In connection with the latter factor, there are possible counter balancing factors. The higher costs involved for more refined and extensive treatments may be offset by better general health conditions, the development of out-of-hospital facilities, shorter durations of hospitalization, and less expense for subsequent curative treatments as a result of preventive measures. Also, it is possible that at some time in the future, the productivity of hospital personnel will increase significantly as the result of changes in the organization of hospital services or for other reasons, so that, as in other fields of economic activity, their wages might in the long run increase more rapidly than hospitalization prices.

Perhaps the major difficulty in making and in presenting these actuarial cost estimates for hospitalization benefits is that-unlike the situation in regard to cost estimates for the monthly benefits, where the result is the opposite--an unfavorable cost result is shown when total earnings levels rise, unless the provisions of the system are kept up to date (insofar as the maximum taxable earnings base and the dollar amounts of any deductibles are concerned). The reason for this is that there is the fundamental actuarial assumption that the hospitalization costs will rise at a rate over the long run somewhat approximating the rate of increase of the level of total earnings, whereas the contribution income would rise less rapidly than the total earnings level unless the earnings base is kept up to date. Under these conditions, it is hypothesized that the base will be kept up to date with the changes in the general level of earnings; contributions depend on the covered earnings level, and the level is dampened if the earnings base is not raised as earnings go up. It is assumed in the actuarial cost estimates for hospitalization benefits either that earnings levels will be unchanged in the future or that, if wages continue to rise (as they have done in the past), the system will be kept up to date insofar as the earnings base and the deductibles are concerned.

One important reason for the fact that recently hospitalization costs have risen faster than the general earnings level is that the wages of hospital employees have risen at a faster rate than the general earnings level. Personnel costs are about 60 percent of all hospital costs. The fact that the wages of hospital employees have been rising at a faster rate than all earnings reflects a "catching up" from a situation where hospital workers were significantly underpaid in relation to other workers. It is obvious that such a trend cannot continue and that a point will be reached after which wages paid to hospital workers will rise, on the average, at the same rate as the general earnings level. Nor can other elements in hospitalization costs be presumed to rise indefinitely at a faster rate than the general earnings level.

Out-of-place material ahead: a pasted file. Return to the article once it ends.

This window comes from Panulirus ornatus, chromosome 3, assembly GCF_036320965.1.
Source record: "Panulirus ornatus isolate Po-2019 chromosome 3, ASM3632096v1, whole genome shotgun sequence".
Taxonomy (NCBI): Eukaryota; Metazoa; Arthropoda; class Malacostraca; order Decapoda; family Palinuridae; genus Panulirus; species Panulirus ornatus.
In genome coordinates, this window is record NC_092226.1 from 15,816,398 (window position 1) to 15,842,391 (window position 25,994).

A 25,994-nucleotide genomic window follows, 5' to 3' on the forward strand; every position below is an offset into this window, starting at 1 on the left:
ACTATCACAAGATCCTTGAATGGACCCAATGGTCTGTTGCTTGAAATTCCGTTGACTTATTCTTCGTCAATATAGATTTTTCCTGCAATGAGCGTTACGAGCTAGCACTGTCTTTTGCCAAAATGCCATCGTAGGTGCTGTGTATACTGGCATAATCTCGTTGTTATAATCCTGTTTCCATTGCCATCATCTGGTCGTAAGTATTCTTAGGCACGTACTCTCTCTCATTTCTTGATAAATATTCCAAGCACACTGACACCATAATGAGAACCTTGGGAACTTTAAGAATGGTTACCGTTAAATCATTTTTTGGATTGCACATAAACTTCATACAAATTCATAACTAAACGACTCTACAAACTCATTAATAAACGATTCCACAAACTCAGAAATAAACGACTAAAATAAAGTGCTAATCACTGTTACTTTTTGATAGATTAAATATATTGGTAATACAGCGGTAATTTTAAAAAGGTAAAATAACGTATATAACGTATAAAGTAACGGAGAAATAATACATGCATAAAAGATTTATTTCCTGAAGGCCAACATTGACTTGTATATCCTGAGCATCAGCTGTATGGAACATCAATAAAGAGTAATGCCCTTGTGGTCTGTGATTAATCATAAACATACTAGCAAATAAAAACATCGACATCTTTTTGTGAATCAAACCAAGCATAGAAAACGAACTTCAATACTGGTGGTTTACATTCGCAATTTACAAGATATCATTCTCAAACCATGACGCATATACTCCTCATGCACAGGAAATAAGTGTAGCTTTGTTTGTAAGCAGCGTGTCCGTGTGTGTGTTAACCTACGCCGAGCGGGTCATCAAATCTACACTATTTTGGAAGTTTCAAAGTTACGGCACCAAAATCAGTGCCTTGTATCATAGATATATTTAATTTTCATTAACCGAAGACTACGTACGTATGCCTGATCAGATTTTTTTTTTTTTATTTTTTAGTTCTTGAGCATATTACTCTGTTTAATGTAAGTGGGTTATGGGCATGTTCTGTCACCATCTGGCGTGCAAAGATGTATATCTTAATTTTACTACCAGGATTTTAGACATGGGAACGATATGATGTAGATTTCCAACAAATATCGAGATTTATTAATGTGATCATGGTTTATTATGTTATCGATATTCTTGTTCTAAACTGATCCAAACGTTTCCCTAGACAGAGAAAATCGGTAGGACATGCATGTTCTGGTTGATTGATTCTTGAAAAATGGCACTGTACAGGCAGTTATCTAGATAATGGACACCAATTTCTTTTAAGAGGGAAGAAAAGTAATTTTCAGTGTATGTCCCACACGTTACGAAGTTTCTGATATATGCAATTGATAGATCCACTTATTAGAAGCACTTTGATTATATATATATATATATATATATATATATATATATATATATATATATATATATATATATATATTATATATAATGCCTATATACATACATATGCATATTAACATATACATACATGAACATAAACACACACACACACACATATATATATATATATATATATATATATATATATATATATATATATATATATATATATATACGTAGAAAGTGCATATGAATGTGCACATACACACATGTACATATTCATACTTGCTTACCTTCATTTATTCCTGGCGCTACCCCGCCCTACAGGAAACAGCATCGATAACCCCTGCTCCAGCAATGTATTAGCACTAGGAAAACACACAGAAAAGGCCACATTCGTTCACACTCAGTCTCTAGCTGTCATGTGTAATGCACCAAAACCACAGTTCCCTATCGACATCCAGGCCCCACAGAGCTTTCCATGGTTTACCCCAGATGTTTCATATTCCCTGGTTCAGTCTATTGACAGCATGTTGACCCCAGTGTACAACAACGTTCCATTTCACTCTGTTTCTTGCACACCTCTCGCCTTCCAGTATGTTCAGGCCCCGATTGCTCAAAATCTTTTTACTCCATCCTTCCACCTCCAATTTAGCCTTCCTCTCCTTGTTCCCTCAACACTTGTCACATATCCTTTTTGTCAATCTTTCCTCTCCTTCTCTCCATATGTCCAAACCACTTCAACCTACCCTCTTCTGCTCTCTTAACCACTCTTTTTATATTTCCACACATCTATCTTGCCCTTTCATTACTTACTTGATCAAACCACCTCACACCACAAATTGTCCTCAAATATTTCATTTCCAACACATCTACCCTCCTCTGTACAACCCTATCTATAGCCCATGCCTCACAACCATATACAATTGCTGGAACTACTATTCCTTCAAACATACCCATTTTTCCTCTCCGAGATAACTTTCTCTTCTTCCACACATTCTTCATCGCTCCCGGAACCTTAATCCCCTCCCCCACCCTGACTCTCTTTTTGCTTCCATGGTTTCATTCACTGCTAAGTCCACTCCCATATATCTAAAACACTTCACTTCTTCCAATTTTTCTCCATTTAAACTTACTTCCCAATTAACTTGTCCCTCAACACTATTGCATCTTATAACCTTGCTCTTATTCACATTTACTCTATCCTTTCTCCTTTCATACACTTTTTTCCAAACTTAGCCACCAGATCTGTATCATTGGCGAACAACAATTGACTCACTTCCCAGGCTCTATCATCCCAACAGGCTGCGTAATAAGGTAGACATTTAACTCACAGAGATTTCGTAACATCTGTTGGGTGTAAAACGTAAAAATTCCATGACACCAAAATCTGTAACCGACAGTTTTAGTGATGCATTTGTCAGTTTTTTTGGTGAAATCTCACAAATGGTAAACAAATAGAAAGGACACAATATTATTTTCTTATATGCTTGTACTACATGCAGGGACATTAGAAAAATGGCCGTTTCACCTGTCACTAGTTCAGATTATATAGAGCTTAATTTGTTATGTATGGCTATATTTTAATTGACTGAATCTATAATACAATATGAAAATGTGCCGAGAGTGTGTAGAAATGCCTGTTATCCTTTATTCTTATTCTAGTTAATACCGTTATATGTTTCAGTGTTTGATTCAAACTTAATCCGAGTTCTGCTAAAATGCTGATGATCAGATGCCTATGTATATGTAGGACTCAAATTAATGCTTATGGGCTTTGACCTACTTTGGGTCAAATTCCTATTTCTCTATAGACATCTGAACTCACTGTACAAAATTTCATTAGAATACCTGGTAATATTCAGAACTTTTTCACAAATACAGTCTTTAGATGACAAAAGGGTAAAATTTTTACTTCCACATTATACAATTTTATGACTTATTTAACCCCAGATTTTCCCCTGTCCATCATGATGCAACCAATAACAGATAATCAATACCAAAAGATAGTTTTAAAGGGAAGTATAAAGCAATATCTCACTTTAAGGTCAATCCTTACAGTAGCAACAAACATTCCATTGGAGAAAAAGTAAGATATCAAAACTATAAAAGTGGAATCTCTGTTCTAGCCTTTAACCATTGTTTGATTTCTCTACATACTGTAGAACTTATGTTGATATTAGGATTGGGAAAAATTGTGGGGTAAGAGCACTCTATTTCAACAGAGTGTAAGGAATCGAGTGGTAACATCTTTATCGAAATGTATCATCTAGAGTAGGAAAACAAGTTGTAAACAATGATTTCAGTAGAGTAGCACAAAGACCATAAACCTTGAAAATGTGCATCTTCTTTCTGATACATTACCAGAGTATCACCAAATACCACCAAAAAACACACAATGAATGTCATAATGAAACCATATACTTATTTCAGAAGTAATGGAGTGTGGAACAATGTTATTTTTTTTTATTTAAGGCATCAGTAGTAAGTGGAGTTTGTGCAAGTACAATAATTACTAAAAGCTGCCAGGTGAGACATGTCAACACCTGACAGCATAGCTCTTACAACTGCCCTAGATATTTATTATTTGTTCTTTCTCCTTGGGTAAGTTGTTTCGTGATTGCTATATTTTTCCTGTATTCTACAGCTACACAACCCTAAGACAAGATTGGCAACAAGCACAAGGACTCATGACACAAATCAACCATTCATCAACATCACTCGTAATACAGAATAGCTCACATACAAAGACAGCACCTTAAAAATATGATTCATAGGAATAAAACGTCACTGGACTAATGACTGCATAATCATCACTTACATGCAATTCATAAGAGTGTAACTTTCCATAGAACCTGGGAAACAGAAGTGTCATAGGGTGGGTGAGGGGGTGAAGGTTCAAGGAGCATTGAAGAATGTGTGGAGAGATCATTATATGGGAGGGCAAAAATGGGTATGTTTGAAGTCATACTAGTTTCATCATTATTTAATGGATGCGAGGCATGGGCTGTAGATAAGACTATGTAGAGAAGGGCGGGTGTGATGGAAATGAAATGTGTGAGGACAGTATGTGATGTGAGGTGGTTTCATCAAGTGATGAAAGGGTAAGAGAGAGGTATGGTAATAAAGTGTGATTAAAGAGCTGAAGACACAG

It is not unlikely that the price of hospital services will for a considerable time rise faster than other prices, but if the price of any product continues to rise faster than earnings, it would eventually be priced out of the market. Actually, over the long run, hospitalization costs to the consumer are likely to show conflicting trends. On the one hand, improved technology is leading to more expensive hospital services and to the need for additional personnel. On the other hand, the duration of hospital stays is declining as a result of the improvement in care.

The cost assumptions for the hospitalization and related benefits have been made on what is believed to be a conservative basis. Those used for the cost estimates in this report are based on the assumptions underlying the estimates that the Social Security Administration made for the legislation considered in 1962-63 (see Actuarial Study No. 57 and "Actuarial Cost Estimates for the Old-Age, Survivors, and Disability Insurance System as Modified by H.R. 11865, as Passed by the House of Representatives and as According to the Action of the Senate" issued by the House Ways and Means Committee), but with additional safety margins for the early year costs. The differential of hospitalization costs over total earnings rates is assumed to be 2.7 percent per year for the first 5 years after 1965; then it is assumed to decrease to zero over the next 5 years, and then after a further 5 years wages are assumed to rise at an annual rate that is 0.5 percent greater than the increase in hospitalization costs.

The net effect of these modified assumptions, for purposes of the long-range cost estimates, is to produce level-costs that are about 10 percent higher than those resulting from the assumptions used in Actuarial Study No. 57 and that are about the same as those resulting from the assumptions used in the Ways and Means Committee report. For short-range purposes, however, the modified assumptions produce significantly higher estimates than either of the other sets of assumptions.

(7) Interrelationship With Railroad Retirement System

An important element affecting old-age, survivors, and disability insurance costs arose through amendments made to the Railroad Retirement Act in 1951. These provide for a combination of railroad retirement compensation and old-age, survivors, and disability insurance covered earnings in determining benefits for those with less than 10 years of railroad service (and also for all survivor cases).

Financial interchange provisions are established so that the trust funds are to be placed in the same financial position in which they would have been if railroad employment had always been covered under the program. It is estimated that over the long range the net effect of these provisions will be a relatively small loss to the old-age, survivors, and disability insurance system since the reimbursements from the railroad retirement system will be somewhat smaller than the net additional benefits paid on the basis of railroad earnings.